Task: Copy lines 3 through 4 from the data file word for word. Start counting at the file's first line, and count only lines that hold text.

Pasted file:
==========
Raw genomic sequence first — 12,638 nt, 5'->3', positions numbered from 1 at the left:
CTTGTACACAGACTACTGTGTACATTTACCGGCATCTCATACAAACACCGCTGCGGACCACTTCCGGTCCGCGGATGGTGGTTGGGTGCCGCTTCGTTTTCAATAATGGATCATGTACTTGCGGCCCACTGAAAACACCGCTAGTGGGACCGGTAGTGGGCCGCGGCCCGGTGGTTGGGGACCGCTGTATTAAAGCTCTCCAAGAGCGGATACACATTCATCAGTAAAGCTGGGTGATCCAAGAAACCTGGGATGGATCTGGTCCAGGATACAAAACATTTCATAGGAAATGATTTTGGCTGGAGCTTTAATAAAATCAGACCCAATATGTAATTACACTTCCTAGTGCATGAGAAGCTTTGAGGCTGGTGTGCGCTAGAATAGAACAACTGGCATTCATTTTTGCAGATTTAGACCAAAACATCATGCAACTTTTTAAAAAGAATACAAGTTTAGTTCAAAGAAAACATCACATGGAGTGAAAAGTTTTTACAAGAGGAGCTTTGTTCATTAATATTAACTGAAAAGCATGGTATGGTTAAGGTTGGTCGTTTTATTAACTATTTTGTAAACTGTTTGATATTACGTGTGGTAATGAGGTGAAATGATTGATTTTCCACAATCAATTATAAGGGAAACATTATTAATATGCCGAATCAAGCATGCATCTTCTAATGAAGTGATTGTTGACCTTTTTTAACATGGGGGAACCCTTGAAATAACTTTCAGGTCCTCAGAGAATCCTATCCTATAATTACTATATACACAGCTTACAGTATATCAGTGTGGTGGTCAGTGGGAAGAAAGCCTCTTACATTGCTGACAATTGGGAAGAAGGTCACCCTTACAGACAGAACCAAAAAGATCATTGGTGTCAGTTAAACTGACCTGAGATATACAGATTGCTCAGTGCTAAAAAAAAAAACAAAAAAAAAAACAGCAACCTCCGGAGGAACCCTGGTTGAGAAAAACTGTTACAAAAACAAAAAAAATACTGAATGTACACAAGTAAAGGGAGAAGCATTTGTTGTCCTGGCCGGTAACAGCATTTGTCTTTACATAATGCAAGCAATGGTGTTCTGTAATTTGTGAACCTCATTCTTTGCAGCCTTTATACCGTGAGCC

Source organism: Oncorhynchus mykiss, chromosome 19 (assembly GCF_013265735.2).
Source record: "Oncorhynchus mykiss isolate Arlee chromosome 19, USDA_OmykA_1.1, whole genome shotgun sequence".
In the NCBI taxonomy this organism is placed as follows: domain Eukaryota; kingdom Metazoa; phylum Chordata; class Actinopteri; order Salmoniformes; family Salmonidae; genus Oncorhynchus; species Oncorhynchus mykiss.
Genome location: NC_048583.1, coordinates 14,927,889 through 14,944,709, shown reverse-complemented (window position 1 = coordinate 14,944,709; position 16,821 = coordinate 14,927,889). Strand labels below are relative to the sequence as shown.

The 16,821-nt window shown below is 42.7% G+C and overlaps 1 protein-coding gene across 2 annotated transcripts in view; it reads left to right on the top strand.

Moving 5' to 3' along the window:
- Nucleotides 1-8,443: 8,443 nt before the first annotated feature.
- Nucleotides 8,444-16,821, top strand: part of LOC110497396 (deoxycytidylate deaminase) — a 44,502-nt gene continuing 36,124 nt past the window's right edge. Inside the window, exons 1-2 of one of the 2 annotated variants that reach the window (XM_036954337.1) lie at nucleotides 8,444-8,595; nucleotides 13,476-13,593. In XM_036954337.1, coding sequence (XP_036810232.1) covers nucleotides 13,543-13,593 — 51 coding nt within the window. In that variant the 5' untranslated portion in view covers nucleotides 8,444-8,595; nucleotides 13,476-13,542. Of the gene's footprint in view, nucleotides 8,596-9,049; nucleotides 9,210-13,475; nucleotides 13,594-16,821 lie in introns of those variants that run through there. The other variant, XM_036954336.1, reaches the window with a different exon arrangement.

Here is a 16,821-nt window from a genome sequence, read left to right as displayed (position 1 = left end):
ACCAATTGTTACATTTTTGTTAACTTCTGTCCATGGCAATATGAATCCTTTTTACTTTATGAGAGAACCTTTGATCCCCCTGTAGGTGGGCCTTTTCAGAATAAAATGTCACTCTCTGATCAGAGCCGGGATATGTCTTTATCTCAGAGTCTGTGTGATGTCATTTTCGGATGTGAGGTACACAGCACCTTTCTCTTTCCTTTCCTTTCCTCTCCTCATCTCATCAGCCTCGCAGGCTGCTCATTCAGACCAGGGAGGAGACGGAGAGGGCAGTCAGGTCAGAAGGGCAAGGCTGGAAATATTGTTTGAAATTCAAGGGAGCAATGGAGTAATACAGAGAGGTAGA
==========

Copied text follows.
Source organism: Oncorhynchus mykiss, chromosome 19 (assembly GCF_013265735.2).
Source record: "Oncorhynchus mykiss isolate Arlee chromosome 19, USDA_OmykA_1.1, whole genome shotgun sequence".